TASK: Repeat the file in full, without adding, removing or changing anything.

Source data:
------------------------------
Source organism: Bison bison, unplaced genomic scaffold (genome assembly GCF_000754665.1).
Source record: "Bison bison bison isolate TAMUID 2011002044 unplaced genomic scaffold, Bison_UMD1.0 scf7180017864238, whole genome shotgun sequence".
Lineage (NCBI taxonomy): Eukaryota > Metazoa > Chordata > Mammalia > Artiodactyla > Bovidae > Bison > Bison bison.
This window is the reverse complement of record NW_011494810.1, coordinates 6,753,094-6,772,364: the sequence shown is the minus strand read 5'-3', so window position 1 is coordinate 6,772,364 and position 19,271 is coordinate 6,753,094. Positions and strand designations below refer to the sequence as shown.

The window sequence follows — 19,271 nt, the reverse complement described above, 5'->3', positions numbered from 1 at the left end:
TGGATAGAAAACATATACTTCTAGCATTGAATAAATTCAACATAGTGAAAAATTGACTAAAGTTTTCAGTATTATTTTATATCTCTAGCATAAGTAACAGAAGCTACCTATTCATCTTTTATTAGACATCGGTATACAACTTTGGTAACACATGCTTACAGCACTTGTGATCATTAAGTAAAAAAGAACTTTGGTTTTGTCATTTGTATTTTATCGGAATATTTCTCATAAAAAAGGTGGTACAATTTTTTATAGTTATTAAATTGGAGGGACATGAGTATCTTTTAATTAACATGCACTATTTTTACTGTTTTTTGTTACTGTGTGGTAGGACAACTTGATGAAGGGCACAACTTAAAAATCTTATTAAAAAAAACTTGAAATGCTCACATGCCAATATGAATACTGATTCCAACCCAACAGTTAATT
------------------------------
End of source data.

Source organism: Bison bison, unplaced genomic scaffold (genome assembly GCF_000754665.1).
Source record: "Bison bison bison isolate TAMUID 2011002044 unplaced genomic scaffold, Bison_UMD1.0 scf7180017864238, whole genome shotgun sequence".
Lineage (NCBI taxonomy): Eukaryota > Metazoa > Chordata > Mammalia > Artiodactyla > Bovidae > Bison > Bison bison.
This window is the reverse complement of record NW_011494810.1, coordinates 6,753,094-6,772,364: the sequence shown is the minus strand read 5'-3', so window position 1 is coordinate 6,772,364 and position 19,271 is coordinate 6,753,094. Positions and strand designations below refer to the sequence as shown.

The window sequence follows — 19,271 nt, the reverse complement described above, 5'->3', positions numbered from 1 at the left end:
TGGATAGAAAACATATACTTCTAGCATTGAATAAATTCAACATAGTGAAAAATTGACTAAAGTTTTCAGTATTATTTTATATCTCTAGCATAAGTAACAGAAGCTACCTATTCATCTTTTATTAGACATCGGTATACAACTTTGGTAACACATGCTTACAGCACTTGTGATCATTAAGTAAAAAAGAACTTTGGTTTTGTCATTTGTATTTTATCGGAATATTTCTCATAAAAAAGGTGGTACAATTTTTTATAGTTATTAAATTGGAGGGACATGAGTATCTTTTAATTAACATGCACTATTTTTACTGTTTTTTGTTACTGTGTGGTAGGACAACTTGATGAAGGGCACAACTTAAAAATCTTATTAAAAAAAACTTGAAATGCTCACATGCCAATATGAATACTGATTCCAACCCAACAGTTAATT